The head of social at the millennial-focused digital publisher said the traffic going away is “not something that is deemed business critical for us.” While they are not necessarily shifting away from Twitter, the executive said the social team “probably would’ve committed more resources to Twitter if we had continued to see growth all through 2022.” The executive said they’ve seen more stable referral traffic from Facebook since pivoting to publishing more short-form vertical video over the summer on the platform.
Advertisers tell publishers: no Twitter
Not only is Twitter not sending as much traffic to publishers, but the platform isn’t really helping their dealings with advertisers either. The regional news exec said one advertiser asked not to be tagged in sponsored content shared on Twitter, because they are no longer advertising on the platform.
“Most of our clients are currently not interested in advertising on Twitter,” added the millennial-focused digital publisher exec. Twitter has the ability to sell ads against the publisher’s video content through the Amplify program. The publisher was “always running something with them… But we really haven’t had any programs in the last few months from Twitter,” they said.
The exec said advertiser clients have told him they “don’t need to see Twitter on the plan” in sales pitches.
Twitter’s future with publishers is an unfinished story
The future role of Twitter when it comes to news distribution is still left to be seen. However, when The American Press Institute recently surveyed people from nearly 50 newsrooms, 67% said they don’t plan to pay in order to retain or add verified Twitter accounts, 28.3% said they’re not sure and just 4.3% said they would pay. When asked if they’ll continue to use Twitter as a distribution platform, 59% said they’d use it about the same, 20.5% said they plan to use it less. Others said they would use it sparingly, more, would stop using it or plan on “taking it day by day.”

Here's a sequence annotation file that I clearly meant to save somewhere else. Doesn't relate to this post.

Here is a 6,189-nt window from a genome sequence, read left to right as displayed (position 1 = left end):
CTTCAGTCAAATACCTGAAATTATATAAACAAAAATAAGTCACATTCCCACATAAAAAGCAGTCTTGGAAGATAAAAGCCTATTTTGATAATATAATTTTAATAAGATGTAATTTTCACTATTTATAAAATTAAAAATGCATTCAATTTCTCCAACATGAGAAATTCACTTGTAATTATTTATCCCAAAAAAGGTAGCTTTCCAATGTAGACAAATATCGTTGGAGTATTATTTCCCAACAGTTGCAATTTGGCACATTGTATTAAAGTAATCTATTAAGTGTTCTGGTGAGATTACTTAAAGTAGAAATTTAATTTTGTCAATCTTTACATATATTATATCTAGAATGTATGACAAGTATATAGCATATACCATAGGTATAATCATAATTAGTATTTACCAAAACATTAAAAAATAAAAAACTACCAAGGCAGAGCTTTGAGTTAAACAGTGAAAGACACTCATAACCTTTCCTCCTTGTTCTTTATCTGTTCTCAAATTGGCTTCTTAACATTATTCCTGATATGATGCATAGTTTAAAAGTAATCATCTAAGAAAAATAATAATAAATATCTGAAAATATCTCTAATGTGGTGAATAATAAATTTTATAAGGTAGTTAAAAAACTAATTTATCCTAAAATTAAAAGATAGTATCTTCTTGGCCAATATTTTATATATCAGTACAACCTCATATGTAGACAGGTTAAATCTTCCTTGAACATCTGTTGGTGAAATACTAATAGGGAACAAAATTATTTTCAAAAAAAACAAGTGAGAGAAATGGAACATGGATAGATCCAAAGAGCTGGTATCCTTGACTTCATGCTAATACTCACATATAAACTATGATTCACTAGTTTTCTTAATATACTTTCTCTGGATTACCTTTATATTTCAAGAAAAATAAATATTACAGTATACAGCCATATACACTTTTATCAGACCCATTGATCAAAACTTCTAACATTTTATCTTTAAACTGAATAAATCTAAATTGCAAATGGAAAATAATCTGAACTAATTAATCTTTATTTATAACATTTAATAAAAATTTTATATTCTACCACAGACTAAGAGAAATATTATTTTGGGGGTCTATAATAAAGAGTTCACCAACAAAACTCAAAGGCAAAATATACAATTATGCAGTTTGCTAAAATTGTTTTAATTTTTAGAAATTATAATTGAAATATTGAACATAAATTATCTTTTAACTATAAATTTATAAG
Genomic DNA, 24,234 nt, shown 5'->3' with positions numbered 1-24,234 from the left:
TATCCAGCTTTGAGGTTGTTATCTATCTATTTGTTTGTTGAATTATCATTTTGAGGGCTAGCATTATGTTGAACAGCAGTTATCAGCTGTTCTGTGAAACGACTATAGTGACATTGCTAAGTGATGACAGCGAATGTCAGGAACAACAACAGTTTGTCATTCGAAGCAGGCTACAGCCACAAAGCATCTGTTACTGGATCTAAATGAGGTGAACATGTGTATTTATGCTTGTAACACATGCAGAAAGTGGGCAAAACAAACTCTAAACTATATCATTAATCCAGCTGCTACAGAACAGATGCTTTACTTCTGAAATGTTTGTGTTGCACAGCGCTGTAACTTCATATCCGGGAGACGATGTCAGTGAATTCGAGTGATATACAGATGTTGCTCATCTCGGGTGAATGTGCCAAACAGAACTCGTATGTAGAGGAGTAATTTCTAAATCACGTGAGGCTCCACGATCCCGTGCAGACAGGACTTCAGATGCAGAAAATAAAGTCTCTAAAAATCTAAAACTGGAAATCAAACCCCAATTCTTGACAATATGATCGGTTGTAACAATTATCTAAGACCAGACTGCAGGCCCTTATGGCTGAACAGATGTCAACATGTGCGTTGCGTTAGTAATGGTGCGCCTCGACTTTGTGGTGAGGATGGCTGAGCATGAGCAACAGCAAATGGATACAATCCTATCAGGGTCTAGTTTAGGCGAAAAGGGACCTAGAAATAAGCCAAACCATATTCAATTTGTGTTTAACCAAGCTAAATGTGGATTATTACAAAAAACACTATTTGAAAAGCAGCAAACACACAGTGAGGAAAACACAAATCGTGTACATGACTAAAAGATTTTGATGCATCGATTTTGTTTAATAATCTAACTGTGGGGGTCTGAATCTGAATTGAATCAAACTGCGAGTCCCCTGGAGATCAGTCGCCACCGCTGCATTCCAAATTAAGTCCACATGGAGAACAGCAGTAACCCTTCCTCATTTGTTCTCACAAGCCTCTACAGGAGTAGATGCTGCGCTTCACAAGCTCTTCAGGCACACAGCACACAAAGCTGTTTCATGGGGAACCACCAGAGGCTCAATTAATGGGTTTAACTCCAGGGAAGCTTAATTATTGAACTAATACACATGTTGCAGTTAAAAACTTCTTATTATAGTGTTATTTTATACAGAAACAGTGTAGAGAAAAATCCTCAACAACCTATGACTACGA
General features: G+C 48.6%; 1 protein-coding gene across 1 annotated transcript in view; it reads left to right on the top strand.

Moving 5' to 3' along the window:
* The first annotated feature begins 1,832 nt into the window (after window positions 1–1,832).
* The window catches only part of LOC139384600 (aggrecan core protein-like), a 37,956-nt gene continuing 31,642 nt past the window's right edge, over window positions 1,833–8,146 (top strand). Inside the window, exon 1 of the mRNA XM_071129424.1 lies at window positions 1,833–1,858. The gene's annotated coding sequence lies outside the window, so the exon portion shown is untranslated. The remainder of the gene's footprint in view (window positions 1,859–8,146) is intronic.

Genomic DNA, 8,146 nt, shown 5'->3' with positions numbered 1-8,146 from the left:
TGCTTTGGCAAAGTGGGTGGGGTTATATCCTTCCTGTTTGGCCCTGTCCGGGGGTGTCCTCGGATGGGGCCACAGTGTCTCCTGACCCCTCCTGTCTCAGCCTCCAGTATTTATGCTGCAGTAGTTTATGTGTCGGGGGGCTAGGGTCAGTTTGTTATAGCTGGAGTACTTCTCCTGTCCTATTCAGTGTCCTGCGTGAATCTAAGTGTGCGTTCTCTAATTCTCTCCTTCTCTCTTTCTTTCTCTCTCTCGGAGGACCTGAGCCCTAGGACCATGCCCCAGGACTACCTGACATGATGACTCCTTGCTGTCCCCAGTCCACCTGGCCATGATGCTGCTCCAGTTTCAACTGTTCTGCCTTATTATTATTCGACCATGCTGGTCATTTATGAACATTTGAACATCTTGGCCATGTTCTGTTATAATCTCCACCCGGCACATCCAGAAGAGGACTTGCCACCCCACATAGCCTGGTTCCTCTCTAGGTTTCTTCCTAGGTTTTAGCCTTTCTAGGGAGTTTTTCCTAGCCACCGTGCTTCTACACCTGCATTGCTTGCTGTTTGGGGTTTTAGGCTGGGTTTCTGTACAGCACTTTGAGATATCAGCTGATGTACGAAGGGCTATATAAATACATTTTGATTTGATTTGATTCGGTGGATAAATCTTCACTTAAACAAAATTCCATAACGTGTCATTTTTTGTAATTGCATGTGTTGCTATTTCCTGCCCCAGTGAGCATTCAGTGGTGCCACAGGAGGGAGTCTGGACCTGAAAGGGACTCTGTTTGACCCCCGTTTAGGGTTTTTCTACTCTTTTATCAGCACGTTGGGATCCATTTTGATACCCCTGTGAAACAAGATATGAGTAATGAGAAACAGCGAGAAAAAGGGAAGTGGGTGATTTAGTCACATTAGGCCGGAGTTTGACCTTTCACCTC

Twitter has still largely been used as a broadcast platform for publishers compared to other ways of having two-way connections with audiences such as newsletters, according to Elite Truong, vice president of product strategy at the American Press Institute.
“Twitter in the last few years kept evolving to try to keep people in the ecosystem, with Spaces, trying to make the verification or blue check more valuable,” Truong said. “News organizations were able to find viral things to report on more easily than other platforms. But Twitter was only one of many evolving platforms that news orgs had to navigate to reach an audience, and had to play along with product updates to get content featured and elevated above the noise.”